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Verifiable credentials overview


A credential is a document or certificate that validates an individual's identity or qualifications. Credentials are a part of daily life, with common examples including:

  • A driver's license that qualifies an individual to operate a motor vehicle.
  • A university degree that can be used to assert a level of education.
  • A government-issued passport enabling travel between countries.

These are examples of physical credentials, as they have a physical component that must be presented for validation. Credentials can also be digital, relying on authentication using cryptographic signatures such as canister signatures on ICP.

Verifiable credentials (VCs) are a type of digital credential that enables individuals, organizations, or things (such as devices) to authenticate cryptographically.

The technical implementation of VCs on ICP can be found in the specification. It is recommended you first read the rest of this documentation, as it includes technical details.


Verifiable credentials are designed to be tamper-evident, privacy-preserving, and interoperable across different systems and contexts, such as from one ICP dapp to another, or from an ICP dapp to a web2 application. By using verifiable credentials, you will have a mechanism to express these sorts of credentials on ICP in a way that is cryptographically secure, privacy-preserving, and machine-verifiable.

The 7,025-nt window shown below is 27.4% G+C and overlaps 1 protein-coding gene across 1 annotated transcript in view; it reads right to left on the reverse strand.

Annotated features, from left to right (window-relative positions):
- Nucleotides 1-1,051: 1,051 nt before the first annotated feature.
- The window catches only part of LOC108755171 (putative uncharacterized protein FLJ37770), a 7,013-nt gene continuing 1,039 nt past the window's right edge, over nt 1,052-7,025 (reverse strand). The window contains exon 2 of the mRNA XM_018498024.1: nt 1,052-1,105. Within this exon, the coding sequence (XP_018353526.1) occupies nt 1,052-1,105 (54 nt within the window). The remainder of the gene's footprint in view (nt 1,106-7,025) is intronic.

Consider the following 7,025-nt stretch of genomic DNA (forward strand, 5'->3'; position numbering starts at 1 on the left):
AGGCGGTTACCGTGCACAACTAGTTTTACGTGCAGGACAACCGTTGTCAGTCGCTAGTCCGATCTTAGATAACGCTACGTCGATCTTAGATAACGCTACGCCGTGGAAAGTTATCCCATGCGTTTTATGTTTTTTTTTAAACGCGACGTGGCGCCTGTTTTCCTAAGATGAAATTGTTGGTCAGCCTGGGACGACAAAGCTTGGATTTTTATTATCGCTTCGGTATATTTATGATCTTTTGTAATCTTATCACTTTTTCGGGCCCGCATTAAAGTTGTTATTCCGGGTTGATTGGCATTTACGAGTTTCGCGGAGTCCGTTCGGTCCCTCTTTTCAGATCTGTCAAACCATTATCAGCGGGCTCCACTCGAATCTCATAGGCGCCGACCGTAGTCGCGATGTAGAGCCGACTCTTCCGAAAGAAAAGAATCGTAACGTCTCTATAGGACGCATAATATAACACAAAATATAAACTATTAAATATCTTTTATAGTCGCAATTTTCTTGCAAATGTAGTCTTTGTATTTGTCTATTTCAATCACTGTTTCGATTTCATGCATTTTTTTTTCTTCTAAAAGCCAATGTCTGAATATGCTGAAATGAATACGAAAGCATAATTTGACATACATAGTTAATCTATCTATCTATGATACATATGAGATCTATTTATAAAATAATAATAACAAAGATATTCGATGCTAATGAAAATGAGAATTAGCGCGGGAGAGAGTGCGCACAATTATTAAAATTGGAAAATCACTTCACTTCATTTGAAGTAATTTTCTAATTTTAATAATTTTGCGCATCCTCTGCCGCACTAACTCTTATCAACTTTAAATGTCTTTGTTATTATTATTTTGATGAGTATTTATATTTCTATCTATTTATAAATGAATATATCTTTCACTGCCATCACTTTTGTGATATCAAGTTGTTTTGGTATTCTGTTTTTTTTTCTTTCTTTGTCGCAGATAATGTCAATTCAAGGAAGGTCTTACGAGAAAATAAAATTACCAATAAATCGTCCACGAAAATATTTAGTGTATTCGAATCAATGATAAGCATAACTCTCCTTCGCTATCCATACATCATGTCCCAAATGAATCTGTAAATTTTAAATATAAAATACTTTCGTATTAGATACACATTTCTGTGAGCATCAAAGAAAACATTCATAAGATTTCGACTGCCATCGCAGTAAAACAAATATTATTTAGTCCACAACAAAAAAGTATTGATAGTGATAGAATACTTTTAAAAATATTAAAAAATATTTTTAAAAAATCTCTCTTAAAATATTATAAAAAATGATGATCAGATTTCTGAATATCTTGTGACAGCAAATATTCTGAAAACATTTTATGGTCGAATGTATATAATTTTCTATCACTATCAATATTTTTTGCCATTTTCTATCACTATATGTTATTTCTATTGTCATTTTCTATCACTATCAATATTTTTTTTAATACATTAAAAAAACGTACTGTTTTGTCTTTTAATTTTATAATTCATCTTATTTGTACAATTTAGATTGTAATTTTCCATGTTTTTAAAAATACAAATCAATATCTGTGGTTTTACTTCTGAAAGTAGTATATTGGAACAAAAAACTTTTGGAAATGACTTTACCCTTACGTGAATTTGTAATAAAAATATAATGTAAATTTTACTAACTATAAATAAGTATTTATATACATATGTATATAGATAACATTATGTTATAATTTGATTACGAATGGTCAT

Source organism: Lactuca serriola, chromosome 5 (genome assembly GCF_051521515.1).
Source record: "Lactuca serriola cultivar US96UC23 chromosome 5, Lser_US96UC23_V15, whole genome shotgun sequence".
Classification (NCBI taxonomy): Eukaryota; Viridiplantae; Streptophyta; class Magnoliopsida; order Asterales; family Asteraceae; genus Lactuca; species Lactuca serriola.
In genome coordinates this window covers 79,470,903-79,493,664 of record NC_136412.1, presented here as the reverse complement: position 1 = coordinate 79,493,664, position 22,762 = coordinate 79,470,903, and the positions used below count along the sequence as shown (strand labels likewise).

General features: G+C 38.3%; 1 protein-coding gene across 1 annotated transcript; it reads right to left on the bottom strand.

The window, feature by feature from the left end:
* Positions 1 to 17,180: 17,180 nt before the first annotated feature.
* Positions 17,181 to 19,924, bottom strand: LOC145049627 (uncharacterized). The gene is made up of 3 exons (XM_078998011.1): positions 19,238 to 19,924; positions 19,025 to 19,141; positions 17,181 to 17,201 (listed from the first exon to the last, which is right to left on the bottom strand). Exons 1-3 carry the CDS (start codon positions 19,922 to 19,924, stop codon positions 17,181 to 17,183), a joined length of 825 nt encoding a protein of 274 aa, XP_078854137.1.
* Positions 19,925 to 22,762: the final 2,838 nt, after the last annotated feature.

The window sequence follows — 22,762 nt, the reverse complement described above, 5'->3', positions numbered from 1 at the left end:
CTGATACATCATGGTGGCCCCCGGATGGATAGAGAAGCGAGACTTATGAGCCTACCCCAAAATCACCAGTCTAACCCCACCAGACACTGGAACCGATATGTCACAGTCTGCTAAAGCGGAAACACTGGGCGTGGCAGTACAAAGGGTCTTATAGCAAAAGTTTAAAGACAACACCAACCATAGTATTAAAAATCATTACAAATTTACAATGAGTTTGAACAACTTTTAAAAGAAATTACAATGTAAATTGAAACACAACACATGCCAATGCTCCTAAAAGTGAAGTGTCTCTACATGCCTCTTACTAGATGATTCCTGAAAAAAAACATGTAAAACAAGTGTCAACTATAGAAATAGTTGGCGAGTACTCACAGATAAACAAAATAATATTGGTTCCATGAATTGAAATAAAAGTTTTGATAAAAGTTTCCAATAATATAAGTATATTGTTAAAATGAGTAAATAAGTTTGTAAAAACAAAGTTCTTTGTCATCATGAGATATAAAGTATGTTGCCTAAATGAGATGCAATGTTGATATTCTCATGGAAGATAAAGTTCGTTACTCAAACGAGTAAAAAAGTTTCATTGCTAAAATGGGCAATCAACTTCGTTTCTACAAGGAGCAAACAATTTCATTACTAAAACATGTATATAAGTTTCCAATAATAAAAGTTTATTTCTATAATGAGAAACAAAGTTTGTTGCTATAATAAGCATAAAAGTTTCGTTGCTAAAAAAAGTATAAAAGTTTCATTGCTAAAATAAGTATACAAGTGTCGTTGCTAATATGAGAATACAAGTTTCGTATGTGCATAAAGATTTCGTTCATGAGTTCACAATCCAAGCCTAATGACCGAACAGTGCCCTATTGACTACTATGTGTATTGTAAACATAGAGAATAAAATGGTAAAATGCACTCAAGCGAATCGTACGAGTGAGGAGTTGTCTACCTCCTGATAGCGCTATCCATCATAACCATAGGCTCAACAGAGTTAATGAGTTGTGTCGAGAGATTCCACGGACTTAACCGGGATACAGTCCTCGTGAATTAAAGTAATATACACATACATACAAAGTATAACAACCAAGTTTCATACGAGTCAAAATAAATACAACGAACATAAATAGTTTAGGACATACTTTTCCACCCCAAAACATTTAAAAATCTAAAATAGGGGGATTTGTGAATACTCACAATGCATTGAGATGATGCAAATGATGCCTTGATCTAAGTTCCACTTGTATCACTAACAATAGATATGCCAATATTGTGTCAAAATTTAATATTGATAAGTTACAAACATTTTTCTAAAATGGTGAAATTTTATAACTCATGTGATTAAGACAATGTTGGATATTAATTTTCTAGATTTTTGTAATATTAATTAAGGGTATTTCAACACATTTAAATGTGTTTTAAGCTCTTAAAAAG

When learning about and using VCs, there are four primary terms to familiarize yourself with:

  • User: Users earn credentials, a piece of data that certifies information about the user, from an issuer.

  • Issuer: An issuer is an entity (a dapp, organization, government, etc.) that verifies information about the user.

  • Relying party: A different dapp (organization, government, etc.) which requests certified credentials for that user from the issuer. Since the relying party must verify the received credentials, it is also commonly referred to as the "verifier".

  • Identity provider: An entity that (in this case, Internet Identity) creates a temporary identifier for the user when the issuer passes the credential to the relying party, so that the relying party and the issuer never learn the user's identifier on the other entity's service.

How to use verifiable credentials

To use verifiable credentials there are two workflows. First, you can become an issuer of verifiable credentials. By issuing verifiable credentials, you can empower users to control and share their credentials selectively, enhancing privacy and giving users greater autonomy over their digital identity.

The second workflow allows you to become a relying party for verifiable credentials. By requiring verifiable credentials from your application's users, you can ensure that the claims users make are verified by parties (issuers) that you trust, while preserving the user’s privacy.

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